When people think of trails, they think of trees, prairies, forest, ponds and lakes. You get very little of that here. But it’s an experience. Carving through the local neighborhoods to complete this “trail”. If you’re not comfortable south of 105th, take your whisk broom back to your cozy higher tax bracket trails. I’m on a mission to bike or walk all Cook county Forest Preserve trails this summer. Wish me luck!
This trail has a little bit of everything! Our family parked at the Davis Campground trail head. There was plenty of parking, a picnic area and a restroom at that location. The first 3.6 miles of the 10.6 mile (each way) trail is crushed rock - so I would not recommend that portion for folks with road bikes. The rest of the trail is asphalt which is in good condition. The busy sections (through Kankakee River State Park) are divided with markings for left/right traffic. There are some hilly sections, but there's nothing too tough and 90% of the length of the trail is shaded by a lush tree canopy. Some of the highlights of the trail include a suspension bridge, multiple lookout spots along the river - and some really fun twisty turning sections that keep you focused and alert behind the handlebars! Our family stopped at the suspension bridge where there is walking trail access to river below. Below the bridge there are rocks to climb on to explore the clear river water and it's many fish. To make a day of it, bring lunch to enjoy at one of the many picnic/lookout areas along this beautiful and well maintained river. Just a great day of exercise, nature observing and family fun! Highly recommend.
We rode the trail Wed, July 25. First time since last fall. We were pleasantly surprised to find the parking lot off of 135th St to be newly paved with the parking spaces marked! In addition, the port-a-potty, which was clean, and handicap accessible, has been replaced by a permanent large vault toilet. It remains clean. We rode from 135th St to the fork that branches off to the Cal-Sag. Great Trail, but no other facilities or benches other than the two, one and two miles from 135 St. Great trail, but could use some flashing lights just before you cross the road to enter the industrial area. Lots of traffic there. I believe that is Lamont Rd. Loved riding through Waterfall Glen.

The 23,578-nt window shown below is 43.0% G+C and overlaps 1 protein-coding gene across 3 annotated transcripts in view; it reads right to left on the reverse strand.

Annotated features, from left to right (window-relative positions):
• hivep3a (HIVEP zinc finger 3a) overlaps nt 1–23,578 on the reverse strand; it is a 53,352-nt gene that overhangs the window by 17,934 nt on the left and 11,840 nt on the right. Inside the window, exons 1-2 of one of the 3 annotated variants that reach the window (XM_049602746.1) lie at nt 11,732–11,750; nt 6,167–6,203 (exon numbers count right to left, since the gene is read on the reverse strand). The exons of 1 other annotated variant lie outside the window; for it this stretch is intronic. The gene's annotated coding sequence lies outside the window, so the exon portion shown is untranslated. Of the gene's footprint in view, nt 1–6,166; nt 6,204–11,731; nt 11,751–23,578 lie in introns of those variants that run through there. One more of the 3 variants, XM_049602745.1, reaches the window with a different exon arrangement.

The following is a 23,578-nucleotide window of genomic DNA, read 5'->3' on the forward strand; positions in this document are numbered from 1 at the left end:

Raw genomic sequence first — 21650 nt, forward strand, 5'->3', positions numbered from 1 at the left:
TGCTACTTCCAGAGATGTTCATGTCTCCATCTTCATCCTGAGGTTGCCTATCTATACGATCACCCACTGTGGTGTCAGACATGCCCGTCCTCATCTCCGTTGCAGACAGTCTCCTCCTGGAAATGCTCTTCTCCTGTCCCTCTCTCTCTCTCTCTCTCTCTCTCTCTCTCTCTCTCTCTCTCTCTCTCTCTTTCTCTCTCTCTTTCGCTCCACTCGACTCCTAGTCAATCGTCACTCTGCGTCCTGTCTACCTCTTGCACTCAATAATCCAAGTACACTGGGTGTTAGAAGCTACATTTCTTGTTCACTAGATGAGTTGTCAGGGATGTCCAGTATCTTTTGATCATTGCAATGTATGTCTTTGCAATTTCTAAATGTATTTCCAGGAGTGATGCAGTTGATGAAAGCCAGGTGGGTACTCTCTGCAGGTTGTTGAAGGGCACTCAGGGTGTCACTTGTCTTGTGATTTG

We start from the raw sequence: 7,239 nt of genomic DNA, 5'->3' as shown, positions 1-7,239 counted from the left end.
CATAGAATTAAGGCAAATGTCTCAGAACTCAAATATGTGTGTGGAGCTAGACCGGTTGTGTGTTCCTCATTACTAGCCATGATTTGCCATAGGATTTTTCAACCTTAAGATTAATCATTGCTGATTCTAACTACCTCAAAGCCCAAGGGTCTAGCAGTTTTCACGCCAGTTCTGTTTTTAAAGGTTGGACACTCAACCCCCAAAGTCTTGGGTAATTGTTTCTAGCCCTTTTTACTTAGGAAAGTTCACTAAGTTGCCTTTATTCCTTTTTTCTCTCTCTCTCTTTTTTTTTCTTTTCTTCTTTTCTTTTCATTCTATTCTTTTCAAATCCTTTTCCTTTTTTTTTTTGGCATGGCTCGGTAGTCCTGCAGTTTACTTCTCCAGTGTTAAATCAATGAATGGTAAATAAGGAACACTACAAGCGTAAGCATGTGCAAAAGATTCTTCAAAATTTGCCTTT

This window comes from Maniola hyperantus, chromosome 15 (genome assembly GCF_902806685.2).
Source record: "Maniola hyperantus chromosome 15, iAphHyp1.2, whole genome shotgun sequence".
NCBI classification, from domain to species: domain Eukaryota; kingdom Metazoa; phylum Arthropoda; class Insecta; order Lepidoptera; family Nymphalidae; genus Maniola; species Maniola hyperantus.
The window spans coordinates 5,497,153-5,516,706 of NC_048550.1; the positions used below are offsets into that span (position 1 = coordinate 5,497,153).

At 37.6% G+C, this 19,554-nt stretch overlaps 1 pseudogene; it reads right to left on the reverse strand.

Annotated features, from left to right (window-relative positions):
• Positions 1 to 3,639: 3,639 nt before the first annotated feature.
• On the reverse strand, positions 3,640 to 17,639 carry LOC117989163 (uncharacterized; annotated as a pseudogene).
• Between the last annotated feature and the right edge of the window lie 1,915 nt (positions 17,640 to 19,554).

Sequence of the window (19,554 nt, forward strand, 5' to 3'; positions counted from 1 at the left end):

I've ridden this trail many times at different times of the year. There are several branches - Elgin, Geneva, Aurora, Batavia - and it also extends eastward from Wheaton/Dupage County. Most recently on a perfect day (July 24, 2019) I rode the Fox River Trail to the Geneva branch to the Aurora branch. Each time I hope it will be a better experience but alas it's just a flat out boring grind. It should really be called the ComEd trail since a lot of it follows ComEd high tension wires - which means straight as a ruler flat as a pancake boring as heck miles. The only other trail that is straighter an more boring is the so-called Great Western Trail from Sycamore to St. Charles. - yuk.